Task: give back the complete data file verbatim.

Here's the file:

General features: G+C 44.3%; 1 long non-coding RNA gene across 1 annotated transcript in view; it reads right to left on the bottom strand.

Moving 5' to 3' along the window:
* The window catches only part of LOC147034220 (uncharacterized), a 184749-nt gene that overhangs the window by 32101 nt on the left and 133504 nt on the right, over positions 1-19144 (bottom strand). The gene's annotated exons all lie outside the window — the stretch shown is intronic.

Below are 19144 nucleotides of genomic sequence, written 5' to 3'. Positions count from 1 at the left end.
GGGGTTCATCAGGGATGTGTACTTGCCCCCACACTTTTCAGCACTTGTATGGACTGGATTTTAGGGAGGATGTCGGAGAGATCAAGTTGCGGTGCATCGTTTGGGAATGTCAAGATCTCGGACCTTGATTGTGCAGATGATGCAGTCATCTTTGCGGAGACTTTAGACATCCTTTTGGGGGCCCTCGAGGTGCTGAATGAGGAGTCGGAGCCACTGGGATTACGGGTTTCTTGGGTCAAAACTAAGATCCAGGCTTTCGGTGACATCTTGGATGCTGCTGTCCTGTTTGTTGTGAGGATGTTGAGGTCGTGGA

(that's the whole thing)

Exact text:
General features: G+C 44.3%; 1 long non-coding RNA gene across 1 annotated transcript in view; it reads right to left on the bottom strand.

Moving 5' to 3' along the window:
* The window catches only part of LOC147034220 (uncharacterized), a 184749-nt gene that overhangs the window by 32101 nt on the left and 133504 nt on the right, over positions 1-19144 (bottom strand). The gene's annotated exons all lie outside the window — the stretch shown is intronic.

Below are 19144 nucleotides of genomic sequence, written 5' to 3'. Positions count from 1 at the left end.
GGGGTTCATCAGGGATGTGTACTTGCCCCCACACTTTTCAGCACTTGTATGGACTGGATTTTAGGGAGGATGTCGGAGAGATCAAGTTGCGGTGCATCGTTTGGGAATGTCAAGATCTCGGACCTTGATTGTGCAGATGATGCAGTCATCTTTGCGGAGACTTTAGACATCCTTTTGGGGGCCCTCGAGGTGCTGAATGAGGAGTCGGAGCCACTGGGATTACGGGTTTCTTGGGTCAAAACTAAGATCCAGGCTTTCGGTGACATCTTGGATGCTGCTGTCCTGTTTGTTGTGAGGATGTTGAGGTCGTGGA